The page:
RG, I am afraid you are right about Atlanta. And that it is true of other dioceses, as well.

Henry Edwards said...

In the 1960s, the invariable challenge to anyone who showed an ounce of common sense was "Why are you so afraid of change?"

Of course, this was an accusation rather than a question, and no serious answer was wanted.

But now it's a serious question, and after 40 years of reflection, I still can't say precisely why so many--especially priests and bishops--have such a visceral fear of the traditional Mass.

Though I know of one case of a priest ordained just before Vatican II, whose whole being had obviously centered around the TLM. Asked why the didn't celebrate again the old Mass he'd so loved, now that it's legal again, he said "I just can't go back up the same road I once was forced to go down with such pain and heartache."

Joseph Johnson said...

More and more parishes are (thankfully) starting to use Latin (and Greek) parts in English OF Masses (eg. Greek Kyrie, Latin Sanctus, Agnus Dei, etc.). Because of this, more priests have become more familiar (or refamiliarized) with these parts, along with the laity. Yet these same priests, when asked, will say that they do not "know Latin" when they are asked to consider learning to offer the EF. This puzzles me. I seriously doubt that most people who can correctly pronounce the Latin parts of the Mass (and know their meaning) actually "know Latin" in the sense that they can speak and write it. I doubt that most priests who offer the EF on a regular basis can speak and write Latin and while it might be desirable of they could it is certainly not necessary to competently and validly offer the EF Mass.

If a priest knows (or can read or chant) the ordinary Latin (and Greek) parts of the Mass I mentioned above (Kyrie, Gloria, Credo, Sanctus, and Agnus Dei, to be more complete), it is not that much more to learn to read the Canon (in a low voice) and read the daily changing prayers and readings in the EF. Add learning the rubrics and you have a priest who can competently and validly offer the EF. In terms of comprehension, all that is necessary is a general understanding of what the prayers are saying--not necesarily at the level of being a Latin speaking linguist (at least this is what I have read that Ecclesia Dei officials have said is required).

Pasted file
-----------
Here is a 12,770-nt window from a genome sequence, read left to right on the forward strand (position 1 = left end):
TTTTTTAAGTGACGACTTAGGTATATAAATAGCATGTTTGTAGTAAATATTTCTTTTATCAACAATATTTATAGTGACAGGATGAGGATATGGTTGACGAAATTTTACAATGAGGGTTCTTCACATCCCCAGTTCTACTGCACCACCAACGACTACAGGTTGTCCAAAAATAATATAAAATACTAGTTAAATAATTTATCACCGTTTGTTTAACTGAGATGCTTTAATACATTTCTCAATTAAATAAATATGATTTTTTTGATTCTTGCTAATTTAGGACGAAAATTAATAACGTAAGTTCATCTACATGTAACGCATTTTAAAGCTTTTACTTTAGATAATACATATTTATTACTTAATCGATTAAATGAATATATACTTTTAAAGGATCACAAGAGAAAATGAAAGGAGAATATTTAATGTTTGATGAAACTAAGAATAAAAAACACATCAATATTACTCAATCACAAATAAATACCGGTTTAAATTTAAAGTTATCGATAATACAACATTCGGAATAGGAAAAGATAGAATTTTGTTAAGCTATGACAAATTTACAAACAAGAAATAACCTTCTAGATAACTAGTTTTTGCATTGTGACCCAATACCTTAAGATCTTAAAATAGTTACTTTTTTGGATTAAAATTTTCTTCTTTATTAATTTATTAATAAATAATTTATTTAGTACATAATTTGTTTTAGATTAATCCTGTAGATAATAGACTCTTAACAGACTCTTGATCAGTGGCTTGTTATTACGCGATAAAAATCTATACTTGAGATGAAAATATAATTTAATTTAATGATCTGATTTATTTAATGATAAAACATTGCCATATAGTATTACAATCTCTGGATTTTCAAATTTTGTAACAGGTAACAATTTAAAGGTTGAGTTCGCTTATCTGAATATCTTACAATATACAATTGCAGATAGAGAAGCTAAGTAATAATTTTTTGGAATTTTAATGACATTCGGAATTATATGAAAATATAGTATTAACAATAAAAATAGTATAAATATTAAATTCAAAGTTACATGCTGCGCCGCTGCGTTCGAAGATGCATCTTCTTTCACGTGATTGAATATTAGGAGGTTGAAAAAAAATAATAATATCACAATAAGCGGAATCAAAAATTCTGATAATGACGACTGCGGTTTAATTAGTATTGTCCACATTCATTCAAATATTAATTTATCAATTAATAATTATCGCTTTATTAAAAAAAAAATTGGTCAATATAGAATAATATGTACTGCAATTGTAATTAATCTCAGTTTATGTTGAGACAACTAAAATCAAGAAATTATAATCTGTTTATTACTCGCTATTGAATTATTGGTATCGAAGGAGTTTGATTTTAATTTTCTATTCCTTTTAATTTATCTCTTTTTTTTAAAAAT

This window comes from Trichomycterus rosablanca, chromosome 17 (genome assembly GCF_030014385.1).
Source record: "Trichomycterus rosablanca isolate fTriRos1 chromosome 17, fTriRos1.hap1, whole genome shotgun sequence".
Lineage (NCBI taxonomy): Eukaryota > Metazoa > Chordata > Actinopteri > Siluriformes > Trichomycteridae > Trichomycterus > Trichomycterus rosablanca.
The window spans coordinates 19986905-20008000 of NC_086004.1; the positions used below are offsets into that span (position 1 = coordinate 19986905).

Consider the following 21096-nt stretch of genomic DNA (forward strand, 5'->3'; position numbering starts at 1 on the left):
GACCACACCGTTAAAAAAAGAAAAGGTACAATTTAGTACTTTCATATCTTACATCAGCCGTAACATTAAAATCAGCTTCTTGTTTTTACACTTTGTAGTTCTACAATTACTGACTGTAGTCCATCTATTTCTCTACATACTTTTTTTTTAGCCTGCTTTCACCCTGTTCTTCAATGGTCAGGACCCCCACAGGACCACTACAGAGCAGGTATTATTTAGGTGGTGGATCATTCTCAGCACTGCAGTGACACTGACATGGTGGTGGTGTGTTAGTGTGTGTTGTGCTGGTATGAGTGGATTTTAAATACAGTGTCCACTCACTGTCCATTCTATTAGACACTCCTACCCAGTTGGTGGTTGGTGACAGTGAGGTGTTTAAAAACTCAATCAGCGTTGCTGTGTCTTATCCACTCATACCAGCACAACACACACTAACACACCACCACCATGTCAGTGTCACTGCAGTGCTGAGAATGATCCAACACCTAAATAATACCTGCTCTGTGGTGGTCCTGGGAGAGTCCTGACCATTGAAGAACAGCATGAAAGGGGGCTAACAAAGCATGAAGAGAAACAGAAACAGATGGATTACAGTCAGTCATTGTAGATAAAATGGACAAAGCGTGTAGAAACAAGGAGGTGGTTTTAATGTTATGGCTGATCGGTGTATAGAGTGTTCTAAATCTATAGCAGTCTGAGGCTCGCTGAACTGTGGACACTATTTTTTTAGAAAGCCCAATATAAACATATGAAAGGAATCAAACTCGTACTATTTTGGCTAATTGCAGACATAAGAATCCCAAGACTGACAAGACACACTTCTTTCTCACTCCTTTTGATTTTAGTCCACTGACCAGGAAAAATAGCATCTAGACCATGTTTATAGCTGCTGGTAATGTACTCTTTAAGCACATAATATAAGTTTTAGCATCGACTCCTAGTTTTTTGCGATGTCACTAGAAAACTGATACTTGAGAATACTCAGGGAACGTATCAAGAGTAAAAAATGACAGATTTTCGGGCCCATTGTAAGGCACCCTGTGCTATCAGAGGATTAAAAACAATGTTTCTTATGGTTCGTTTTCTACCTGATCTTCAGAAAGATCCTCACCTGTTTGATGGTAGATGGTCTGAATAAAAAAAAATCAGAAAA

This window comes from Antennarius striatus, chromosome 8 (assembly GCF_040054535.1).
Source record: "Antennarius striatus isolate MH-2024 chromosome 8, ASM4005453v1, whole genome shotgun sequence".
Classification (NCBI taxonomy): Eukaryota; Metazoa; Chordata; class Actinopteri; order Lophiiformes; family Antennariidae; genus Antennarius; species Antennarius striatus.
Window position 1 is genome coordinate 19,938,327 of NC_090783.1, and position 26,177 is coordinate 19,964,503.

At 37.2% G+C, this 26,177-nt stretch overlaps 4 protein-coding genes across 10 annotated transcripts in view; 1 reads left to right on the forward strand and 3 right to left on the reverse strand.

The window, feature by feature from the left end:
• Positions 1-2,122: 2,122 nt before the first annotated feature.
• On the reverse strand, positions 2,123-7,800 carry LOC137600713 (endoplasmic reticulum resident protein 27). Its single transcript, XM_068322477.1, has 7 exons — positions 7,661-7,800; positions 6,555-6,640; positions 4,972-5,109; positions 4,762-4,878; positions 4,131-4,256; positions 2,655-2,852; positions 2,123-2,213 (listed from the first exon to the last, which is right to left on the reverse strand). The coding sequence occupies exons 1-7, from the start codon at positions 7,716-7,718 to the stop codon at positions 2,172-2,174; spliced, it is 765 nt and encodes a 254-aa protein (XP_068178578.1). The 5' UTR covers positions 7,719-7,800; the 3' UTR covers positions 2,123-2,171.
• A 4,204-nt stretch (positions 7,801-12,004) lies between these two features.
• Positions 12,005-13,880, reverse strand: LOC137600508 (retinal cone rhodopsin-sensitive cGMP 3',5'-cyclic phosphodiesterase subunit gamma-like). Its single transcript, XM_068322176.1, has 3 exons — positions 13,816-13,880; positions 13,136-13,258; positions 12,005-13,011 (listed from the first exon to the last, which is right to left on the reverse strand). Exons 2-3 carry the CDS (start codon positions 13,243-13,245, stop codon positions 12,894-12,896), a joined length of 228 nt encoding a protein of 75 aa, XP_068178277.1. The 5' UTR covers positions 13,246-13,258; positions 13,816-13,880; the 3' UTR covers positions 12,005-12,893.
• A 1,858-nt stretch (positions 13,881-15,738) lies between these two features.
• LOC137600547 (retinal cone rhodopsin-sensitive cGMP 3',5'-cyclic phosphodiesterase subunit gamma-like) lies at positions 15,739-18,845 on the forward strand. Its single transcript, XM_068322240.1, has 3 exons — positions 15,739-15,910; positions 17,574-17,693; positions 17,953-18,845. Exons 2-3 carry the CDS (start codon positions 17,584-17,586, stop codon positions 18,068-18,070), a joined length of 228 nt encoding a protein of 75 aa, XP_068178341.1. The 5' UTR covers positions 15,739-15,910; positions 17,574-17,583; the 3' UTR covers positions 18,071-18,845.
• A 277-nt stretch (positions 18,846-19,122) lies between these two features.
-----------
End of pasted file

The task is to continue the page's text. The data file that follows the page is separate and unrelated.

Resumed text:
This is why it puzzles me when some priests use the "but I don't know Latin" excuse for not learning and offering the EF. I don't buy it but I don't want to seem disrespectful and argue this point with them. I pray that their hearts will change but it seems that nothing short of a papal (or episcopal) mandate will cure this situation. Meanwhile, those of us who don't live in larger cities drive two hours for an occasional EF Mass (as I did last weekend in another nearby Diocese).

ytc said...

Latin is an extremely easy language to pronounce at least.

Henry Edwards said...

Latin is not only an easy language to learn to pronounce, but it is also easy to learn to understand. Though it is hard to learn to write and speak extemporaneously. To compose in Latin, one must know the declensions and conjugations that are hard to remember, but no obstacle to understanding when someone else has written them.

So--whereas I'd hesitate to write a decent paragraph in Latin--I have no trouble understanding the Vulgate Bible (very easy street Latin, actually, which is why it might be called "vulgar"), the Latin in my Latin-English OF and EF missals, or the 7000+ pages of Latin in my 4-volume Liturgia Horarum which I use for divine office.

In short, ability to compose written or spoken Latin is unnecessary to easily and "fluently" read Latin. In short, the bar is pretty low for either lay or clerical participation in a Latin Mass.

Incidentally, I'd think that learning to understand Spanish would be even easier, so it mystifies me that no one seems to be concerned that so many priests are running around mouthing the words of the Mass in Spanish with little apparent understanding of the language.

Joseph Johnson said...

Everything that you wrote about the relative ease in reading and understanding Latin and the fact that priests who don't really know Spanish will read/pray a Spanish Mass to accomodate Mexican and Central American immigrants is right on point! This is why I have more than a little bit of skepticism and difficulty with the "I don't know Latin" excuse.

No, there have to be other reason(s) for many priests unwillingness ("non serviam" comes to mind) to offer the TLM. I wish they would at least be more frank and honest about their REAL reasons for not offering the TLM when asked. To a lay person, these apparently untruthful negative responses ("I don't know Latin")evoke the worst kind of suspicions about their reasons (peer pressure from other negative priests, subtle threats from a bishop can come to mind although it could be something a lot simpler such as simply not wanting to exert the extra effort). I really don't want to believe that such things are the reason but what else could it be?